While baseball might be the slowest-paced of the four major sports, there's something about going to a ballgame that basketball, football and hockey cannot compete with.
From the smell of the hot dogs to the crack of the bat to the energy that builds in the stadium as the home team's pitcher gets set to deliver an inning-ending strikeout, the game-day experience at a baseball game is unique. And it's only enhanced by the presence of mascots.
From shooting t-shirts and hot dogs into the stands to interacting with fans at their seats, in the walkways and anywhere fans can be found at the ballpark, mascots have become a major part of a team's game-day festivities. Some have even become synonymous with the team itself.
We'll look at everything that makes these mascots the stars they are today, how teams developed the character and see if we can't come to an agreement on who the king of the mascots really is.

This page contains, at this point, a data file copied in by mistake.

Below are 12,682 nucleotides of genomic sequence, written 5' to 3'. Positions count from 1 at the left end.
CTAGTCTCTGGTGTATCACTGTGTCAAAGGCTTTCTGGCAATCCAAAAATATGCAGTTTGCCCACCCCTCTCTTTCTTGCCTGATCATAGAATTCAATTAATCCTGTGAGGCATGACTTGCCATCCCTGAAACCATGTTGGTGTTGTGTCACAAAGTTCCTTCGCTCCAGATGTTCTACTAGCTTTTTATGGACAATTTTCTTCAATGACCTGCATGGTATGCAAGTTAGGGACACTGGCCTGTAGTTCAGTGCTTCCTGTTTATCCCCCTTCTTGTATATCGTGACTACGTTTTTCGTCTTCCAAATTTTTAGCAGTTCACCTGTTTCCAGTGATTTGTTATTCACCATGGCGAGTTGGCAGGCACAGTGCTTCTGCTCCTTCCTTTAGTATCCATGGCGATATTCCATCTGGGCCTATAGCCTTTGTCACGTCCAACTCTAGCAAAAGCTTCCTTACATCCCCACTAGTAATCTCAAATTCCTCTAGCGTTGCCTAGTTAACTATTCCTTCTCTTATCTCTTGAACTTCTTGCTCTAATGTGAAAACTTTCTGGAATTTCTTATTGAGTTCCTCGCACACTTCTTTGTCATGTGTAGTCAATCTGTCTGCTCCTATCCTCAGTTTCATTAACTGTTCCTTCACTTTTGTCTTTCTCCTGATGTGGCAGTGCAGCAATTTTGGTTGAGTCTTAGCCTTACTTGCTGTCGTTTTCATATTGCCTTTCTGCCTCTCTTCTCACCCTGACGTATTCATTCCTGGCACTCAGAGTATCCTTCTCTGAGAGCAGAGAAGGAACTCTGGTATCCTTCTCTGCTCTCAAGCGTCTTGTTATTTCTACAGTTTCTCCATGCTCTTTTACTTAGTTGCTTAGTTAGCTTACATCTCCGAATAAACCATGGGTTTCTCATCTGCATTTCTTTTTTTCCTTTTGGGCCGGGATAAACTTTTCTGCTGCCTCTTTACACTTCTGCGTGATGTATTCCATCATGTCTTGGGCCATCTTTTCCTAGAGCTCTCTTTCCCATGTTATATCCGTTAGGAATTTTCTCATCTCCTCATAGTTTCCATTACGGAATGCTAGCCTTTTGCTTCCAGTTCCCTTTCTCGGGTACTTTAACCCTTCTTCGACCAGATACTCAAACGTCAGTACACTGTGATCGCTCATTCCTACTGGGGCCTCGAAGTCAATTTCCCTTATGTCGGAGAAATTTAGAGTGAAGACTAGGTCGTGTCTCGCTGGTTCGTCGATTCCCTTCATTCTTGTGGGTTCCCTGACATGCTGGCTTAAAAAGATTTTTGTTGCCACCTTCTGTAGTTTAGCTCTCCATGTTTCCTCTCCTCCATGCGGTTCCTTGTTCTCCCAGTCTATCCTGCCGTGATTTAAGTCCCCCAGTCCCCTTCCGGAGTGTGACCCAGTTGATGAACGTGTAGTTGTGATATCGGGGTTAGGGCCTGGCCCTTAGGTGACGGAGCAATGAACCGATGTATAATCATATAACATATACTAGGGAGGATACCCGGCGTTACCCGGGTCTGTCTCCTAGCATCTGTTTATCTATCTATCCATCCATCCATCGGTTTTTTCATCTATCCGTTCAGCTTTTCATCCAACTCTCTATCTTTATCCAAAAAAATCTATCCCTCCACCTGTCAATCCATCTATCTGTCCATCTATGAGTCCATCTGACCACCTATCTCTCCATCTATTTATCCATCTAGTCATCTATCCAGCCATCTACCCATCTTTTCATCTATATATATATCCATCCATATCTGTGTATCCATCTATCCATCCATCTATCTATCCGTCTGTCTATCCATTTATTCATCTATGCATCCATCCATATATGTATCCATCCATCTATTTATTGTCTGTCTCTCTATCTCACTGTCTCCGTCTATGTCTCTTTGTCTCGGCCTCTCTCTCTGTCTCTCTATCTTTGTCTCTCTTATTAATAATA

Let's get going.
*The most famous mascot in sports history, of course, is the San Diego Chicken, but contrary to popular opinion, he has never been the official mascot for the San Diego Padres. So if you're looking for some love for the feathery one on this list, I'm afraid you'll be disappointed.